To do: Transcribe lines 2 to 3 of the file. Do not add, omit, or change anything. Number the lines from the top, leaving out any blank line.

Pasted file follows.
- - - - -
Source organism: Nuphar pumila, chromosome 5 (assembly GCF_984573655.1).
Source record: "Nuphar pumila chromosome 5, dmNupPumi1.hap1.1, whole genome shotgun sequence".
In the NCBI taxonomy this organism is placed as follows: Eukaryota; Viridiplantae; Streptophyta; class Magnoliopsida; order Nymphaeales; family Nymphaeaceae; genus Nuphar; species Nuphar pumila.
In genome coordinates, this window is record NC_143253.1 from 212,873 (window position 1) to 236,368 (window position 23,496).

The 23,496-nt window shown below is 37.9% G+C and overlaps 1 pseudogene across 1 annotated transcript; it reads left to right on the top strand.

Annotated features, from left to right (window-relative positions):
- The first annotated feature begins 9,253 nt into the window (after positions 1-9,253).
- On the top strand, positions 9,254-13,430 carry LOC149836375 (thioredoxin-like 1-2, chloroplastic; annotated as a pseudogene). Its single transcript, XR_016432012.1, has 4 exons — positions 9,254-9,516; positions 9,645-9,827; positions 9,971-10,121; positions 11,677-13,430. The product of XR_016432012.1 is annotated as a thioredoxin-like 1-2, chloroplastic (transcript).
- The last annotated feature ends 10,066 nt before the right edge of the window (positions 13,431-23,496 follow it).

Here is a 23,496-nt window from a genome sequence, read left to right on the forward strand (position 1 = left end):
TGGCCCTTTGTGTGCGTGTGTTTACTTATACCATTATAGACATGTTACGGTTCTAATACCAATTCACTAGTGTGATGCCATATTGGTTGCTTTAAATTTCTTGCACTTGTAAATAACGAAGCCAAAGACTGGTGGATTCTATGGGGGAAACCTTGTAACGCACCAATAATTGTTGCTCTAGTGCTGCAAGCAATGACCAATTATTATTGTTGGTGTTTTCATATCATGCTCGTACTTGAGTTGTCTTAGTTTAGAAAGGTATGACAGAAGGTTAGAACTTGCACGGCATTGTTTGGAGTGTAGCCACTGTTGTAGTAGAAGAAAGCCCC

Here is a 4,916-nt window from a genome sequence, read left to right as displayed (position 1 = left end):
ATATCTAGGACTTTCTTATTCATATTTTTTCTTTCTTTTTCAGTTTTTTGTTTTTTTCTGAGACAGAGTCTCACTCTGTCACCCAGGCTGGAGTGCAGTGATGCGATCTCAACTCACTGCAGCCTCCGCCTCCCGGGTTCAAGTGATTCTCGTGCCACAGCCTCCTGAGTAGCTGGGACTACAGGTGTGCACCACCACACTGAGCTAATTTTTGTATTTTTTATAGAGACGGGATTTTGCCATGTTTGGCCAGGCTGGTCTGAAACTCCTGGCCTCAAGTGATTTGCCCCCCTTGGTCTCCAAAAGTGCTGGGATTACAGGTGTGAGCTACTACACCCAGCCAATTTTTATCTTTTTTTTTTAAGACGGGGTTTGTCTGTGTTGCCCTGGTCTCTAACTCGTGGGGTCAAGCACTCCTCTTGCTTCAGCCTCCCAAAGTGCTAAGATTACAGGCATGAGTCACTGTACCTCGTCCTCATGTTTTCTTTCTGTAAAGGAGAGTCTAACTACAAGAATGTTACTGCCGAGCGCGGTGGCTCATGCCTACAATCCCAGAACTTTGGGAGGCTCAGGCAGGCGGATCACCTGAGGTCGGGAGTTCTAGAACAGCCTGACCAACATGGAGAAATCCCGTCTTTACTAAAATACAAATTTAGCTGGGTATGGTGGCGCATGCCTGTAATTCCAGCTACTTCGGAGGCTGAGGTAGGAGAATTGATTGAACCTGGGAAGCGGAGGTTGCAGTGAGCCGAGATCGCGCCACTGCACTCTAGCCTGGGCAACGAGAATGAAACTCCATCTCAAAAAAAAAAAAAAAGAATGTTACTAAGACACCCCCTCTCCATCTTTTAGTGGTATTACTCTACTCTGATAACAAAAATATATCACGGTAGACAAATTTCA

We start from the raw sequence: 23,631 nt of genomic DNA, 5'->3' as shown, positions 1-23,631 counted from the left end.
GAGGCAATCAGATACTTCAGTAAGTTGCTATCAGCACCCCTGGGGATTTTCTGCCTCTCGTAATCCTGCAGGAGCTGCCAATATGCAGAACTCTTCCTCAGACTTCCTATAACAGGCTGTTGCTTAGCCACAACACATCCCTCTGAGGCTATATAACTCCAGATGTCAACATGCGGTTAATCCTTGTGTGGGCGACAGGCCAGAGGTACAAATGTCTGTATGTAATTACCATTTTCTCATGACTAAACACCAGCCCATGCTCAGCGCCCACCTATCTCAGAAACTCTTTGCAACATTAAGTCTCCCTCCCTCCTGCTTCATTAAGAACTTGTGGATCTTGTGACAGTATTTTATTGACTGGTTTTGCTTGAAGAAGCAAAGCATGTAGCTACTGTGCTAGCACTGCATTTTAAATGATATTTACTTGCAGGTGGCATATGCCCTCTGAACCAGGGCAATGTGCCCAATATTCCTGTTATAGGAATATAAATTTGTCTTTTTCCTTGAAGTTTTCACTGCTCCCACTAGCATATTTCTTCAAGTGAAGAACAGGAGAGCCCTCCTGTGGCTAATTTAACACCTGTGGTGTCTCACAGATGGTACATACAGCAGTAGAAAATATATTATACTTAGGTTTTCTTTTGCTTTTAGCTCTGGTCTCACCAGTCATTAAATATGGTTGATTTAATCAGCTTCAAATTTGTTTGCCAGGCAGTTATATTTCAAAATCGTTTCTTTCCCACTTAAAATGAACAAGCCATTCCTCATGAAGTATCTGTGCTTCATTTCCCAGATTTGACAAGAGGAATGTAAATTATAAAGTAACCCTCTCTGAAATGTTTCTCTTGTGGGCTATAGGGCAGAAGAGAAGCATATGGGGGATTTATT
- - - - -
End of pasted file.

Source record: "Nuphar pumila chromosome 5, dmNupPumi1.hap1.1, whole genome shotgun sequence".
In the NCBI taxonomy this organism is placed as follows: Eukaryota; Viridiplantae; Streptophyta; class Magnoliopsida; order Nymphaeales; family Nymphaeaceae; genus Nuphar; species Nuphar pumila.